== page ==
what is machine learning?
Machine learning is a method of data analysis that automates analytical model building. Using algorithms that iteratively learn from data, machine learning allows computers to find hidden insights without being
what is machine learning used for ?
- Fraud detection
- web search results
- new pricing models
- financial modeling
- credit scoring and next best offers
- email spam filtering
- real-time ads on web pages
- pattern and image recognition
- predicting customer churn
- text sentiment analysis
- prediction of equipment failures
- customer segmentation
- recommendation engines
Machine learning process
First of all, you should understand the processes in machine learning by the following
There are many ways to get a data set like configuring an API, internet, database, etc. To convert binary data into a useful data, we need to perform certain tasks which includes-Decompress files, Querying relational database, etc.
The primary goal of data cleaning is to detect and remove errors and anomalies to increase the value of data in analytics and decision making. While it has been the focus of many researchers for several years, individual problems have been addressed separately.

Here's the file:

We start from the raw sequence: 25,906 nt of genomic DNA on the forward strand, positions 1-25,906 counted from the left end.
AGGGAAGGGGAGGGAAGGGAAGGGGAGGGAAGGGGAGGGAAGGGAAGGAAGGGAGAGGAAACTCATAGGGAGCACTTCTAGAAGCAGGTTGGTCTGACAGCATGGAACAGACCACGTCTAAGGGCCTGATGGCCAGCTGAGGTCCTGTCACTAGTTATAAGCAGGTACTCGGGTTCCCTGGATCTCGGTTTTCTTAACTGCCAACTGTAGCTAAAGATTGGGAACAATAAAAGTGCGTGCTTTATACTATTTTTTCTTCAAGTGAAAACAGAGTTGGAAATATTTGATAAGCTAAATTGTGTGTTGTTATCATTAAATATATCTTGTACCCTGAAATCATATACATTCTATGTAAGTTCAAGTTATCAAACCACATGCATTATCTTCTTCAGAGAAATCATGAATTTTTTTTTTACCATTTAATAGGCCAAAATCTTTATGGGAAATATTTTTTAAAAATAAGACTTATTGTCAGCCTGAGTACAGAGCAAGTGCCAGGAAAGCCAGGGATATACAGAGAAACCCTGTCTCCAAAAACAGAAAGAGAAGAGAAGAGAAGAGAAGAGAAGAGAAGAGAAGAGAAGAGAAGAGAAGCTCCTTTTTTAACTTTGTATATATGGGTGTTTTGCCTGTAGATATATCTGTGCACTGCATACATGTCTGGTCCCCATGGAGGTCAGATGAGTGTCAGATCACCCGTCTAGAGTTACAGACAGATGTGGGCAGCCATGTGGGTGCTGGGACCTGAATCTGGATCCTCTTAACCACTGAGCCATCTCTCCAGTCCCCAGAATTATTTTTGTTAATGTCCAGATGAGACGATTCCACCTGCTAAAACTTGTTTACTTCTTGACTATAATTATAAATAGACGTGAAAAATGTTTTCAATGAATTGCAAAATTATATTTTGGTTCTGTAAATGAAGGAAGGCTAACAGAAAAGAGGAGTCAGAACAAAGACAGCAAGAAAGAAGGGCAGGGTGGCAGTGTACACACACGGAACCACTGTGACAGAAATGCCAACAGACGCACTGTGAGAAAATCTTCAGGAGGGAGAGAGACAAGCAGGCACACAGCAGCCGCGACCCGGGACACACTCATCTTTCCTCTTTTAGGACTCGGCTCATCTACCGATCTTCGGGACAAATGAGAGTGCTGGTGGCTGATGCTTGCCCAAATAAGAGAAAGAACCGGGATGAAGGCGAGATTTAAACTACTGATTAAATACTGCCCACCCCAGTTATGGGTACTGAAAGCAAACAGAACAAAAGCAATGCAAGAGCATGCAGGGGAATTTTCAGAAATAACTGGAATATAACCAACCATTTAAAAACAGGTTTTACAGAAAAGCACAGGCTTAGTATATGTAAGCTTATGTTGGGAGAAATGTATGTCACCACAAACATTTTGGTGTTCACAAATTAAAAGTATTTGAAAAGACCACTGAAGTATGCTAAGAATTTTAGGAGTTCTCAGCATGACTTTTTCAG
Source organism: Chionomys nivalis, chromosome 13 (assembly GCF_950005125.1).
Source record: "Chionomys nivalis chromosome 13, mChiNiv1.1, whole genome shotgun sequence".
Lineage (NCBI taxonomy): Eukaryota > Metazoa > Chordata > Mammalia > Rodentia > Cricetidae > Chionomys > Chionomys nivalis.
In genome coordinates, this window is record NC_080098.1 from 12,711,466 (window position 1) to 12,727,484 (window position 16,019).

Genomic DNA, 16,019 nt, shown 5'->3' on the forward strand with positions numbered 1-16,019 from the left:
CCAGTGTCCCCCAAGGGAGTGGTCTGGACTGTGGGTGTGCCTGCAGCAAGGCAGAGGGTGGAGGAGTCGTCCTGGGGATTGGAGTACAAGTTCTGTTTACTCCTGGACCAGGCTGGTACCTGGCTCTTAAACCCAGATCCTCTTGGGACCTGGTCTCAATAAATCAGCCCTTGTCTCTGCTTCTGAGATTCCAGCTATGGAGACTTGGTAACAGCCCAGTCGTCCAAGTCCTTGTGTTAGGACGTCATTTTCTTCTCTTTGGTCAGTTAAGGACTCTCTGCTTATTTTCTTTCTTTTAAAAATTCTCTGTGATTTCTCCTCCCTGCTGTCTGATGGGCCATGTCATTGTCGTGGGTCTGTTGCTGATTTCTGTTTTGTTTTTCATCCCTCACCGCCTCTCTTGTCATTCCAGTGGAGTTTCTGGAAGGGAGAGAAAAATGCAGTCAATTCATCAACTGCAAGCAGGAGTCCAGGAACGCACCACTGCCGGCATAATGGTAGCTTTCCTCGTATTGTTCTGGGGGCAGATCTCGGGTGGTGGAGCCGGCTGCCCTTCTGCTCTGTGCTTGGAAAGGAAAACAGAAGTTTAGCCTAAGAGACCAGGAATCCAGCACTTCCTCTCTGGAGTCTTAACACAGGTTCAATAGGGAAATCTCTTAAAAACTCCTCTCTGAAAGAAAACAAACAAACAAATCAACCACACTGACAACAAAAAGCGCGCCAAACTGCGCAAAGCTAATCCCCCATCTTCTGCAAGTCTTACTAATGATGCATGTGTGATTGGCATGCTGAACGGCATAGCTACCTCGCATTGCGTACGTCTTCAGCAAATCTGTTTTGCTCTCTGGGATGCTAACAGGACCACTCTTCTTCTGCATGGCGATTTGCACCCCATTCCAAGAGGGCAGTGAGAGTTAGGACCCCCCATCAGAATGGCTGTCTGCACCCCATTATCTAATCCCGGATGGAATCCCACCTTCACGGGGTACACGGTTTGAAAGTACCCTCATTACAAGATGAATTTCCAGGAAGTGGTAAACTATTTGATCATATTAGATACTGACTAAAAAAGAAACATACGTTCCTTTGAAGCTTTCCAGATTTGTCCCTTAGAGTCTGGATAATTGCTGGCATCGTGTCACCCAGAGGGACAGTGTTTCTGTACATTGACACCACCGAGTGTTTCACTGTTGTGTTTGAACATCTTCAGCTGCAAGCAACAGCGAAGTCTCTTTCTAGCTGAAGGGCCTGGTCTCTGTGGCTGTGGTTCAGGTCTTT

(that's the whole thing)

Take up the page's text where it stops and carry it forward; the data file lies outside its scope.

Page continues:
Training and testing data set
The idea of dividing your data set into two subsets:
- training set—a subset to train a model.
- test set—a subset to test the trained model.
You could imagine slicing the single data set as follows:
Deployment is the method by which you integrate a machine learning model into an existing production environment in order to start using it to make practical business decisions based on data. It is one of the last stages in the machine learning life cycle and can be one of the most cumbersome. Often, an organization’s IT systems are incompatible with traditional model-building languages, forcing data scientists and programmers to spend valuable time and brainpower rewriting them.
- supervised learning algorithms are trained using labeled examples, such as an input where the desired and output is known.
- For example, a piece of equipment could have data points labeled either “F”(Failed) or “R”(Runs).
- Unsupervised learning is used against data that has no historical labels.
- The system is not told the “right answer.” The algorithm must figure out what is being shown.
- The goal is to explore the data and find some structure within.
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